And yes, I've heard the range of comments from, "I hope I don't crack your lens" to "can you take off twenty pounds?". Well, it hasn't yet so don't jinx me and yes, that costs extra for my time in photoshop but I think you look fine as you are. Seriously though, I have had brides that have regretted the tattoos they have, and asked me to get rid of them from every shot.
 
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paul13walnut5

Guest
Joe M said:
Seriously though, I have had brides that have regretted the tattoos they have, and asked me to get rid of them from every shot.
Complete tangent, but that's hilarious.

I never got a tattoo (yet) because I didn't want it to be something I regretted.

I scoff heartily at all these fannies who got 'tramp stamps' based on what Pink or whoever else on MTV had, and then three years down the line when they want to kid on they are virigins, and never went to nightclubs and never smoked etc when they decide they want lecrueset cookware and an actuary husband they try and get them removed etc.

The way I see it, if your gormless husband to be liked you when you first met and you had your tatts and peircings then surely, he's only worth marrying (I mean worth in the moral, not financial sense) if he accepts them now?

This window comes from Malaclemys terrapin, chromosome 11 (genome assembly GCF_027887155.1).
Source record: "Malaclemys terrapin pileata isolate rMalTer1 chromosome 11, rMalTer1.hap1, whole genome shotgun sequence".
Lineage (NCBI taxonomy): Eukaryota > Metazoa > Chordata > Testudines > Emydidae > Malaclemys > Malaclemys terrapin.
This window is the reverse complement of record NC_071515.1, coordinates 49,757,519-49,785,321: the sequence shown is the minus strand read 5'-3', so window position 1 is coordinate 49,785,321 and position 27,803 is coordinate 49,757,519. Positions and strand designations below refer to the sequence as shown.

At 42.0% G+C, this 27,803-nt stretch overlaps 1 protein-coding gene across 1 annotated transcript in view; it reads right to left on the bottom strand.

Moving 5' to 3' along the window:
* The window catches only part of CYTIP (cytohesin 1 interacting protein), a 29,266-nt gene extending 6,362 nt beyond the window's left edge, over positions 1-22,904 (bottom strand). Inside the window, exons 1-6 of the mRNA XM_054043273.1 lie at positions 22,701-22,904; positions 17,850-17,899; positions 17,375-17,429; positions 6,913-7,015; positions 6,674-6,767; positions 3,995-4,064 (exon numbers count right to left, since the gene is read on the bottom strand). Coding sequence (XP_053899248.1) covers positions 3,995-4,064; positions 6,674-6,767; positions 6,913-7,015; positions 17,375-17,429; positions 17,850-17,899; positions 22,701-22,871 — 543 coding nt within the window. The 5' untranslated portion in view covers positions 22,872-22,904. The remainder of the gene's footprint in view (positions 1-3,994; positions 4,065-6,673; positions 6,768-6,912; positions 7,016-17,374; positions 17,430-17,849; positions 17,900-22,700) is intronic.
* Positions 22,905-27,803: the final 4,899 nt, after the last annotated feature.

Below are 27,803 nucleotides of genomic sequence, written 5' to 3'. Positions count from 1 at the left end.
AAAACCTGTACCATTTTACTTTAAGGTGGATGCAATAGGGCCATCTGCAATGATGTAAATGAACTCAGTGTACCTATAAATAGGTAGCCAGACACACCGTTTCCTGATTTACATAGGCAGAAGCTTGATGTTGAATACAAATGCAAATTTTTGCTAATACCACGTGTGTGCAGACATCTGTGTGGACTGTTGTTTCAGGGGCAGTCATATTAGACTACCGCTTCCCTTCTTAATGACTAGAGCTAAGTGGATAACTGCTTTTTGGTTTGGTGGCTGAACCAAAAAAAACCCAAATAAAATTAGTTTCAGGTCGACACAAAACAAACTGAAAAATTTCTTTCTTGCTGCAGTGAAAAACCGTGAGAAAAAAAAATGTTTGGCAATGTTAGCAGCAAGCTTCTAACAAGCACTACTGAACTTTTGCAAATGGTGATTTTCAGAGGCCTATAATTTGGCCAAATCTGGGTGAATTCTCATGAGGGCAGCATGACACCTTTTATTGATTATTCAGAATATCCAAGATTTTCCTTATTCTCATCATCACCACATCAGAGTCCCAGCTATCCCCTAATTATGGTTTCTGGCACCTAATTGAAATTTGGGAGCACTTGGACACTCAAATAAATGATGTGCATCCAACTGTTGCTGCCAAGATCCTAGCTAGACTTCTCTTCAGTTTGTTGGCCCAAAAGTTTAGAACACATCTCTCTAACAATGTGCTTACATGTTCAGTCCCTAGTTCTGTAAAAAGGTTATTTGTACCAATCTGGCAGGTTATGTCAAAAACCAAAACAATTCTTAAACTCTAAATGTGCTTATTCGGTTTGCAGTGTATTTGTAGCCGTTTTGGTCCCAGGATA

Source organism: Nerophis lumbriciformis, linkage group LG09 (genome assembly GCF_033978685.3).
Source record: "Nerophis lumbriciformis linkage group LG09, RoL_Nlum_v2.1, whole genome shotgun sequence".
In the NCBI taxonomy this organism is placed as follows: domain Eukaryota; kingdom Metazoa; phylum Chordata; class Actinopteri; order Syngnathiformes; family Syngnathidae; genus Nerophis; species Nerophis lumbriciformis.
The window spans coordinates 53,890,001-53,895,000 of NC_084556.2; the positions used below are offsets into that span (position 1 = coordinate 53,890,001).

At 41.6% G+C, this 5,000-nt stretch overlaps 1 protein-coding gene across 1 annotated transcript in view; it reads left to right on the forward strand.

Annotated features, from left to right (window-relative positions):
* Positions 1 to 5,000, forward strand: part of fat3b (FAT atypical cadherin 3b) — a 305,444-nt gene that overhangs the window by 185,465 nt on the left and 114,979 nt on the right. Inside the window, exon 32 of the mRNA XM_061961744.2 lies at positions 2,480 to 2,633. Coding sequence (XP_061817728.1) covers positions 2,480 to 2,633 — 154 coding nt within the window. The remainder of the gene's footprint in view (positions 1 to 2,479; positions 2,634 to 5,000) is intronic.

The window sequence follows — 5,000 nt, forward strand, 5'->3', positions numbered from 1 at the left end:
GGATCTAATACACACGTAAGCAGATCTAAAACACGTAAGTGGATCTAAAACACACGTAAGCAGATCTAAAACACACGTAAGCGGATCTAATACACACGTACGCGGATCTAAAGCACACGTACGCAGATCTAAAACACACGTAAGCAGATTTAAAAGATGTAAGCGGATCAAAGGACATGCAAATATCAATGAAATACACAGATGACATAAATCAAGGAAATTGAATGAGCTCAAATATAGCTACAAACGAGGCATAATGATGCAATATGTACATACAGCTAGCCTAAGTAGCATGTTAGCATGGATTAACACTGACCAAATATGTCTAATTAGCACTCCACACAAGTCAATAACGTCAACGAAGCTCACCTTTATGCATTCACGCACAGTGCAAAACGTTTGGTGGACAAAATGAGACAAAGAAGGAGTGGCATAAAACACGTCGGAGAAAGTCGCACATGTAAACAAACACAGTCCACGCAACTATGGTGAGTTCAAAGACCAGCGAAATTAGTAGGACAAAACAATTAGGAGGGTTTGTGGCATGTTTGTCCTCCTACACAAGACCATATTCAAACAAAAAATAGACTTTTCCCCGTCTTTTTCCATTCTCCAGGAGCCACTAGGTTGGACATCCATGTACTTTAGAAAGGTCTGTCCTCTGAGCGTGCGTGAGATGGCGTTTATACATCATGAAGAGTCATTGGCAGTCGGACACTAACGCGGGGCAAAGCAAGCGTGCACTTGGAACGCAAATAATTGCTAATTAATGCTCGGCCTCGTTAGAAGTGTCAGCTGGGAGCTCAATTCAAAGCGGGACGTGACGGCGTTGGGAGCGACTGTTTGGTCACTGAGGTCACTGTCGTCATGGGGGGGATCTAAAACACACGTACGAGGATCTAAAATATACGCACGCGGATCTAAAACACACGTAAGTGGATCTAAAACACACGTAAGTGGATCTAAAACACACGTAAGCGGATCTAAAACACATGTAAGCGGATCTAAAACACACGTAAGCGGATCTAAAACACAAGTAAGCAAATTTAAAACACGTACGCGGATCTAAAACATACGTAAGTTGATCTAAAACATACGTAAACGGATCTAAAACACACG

That said. Getting a tatto of a dolphin across your breasts probably wasn't the best idea you ever had.
 

cid

"light is defining shape"
Nov 27, 2012
401
0
500px.com
ninjapeps said:
"I hope you don't just shoot in auto."
I think this is one of the better ones, at least he/she knows there is something called auto and even something else besides it :)
 

YuengLinger

EOS 5D MK IV
Dec 20, 2012
2,853
1,097
Southeastern USA
Nothing a client, bystander, or even fellow photographer could say would be as insulting to a photographer as his/her own whining about not getting the "respect" he/she thinks he/she is entitled to.

In other words, as said long ago by Pogo, "We have met the enemy, and he is us."

If the weather permits, get the heck out there and take some pictures!
 

Maximilian

The dark side - I've been there
Nov 7, 2013
2,823
814
Germany
anthonyd said:
I always responded "I'll take your picture with your camera, if I can first take your picture with _my_ camera"! I collected several nice portraits of people I never knew this way.
hey anthony, that is a nice idea.
I think, I'll have to remember that. Thank you.
 
Mar 14, 2012
2,338
221
cid said:
Once I was on a trip and friend of mine was very interested in my camera ... well until the moment she discovered that with that lens she cannot zoom at all. "What is it good for when you cannot zoom?" I tried to explain and then shook her head because she couldn't understand the cost and size of this lens when it can't do what she wants.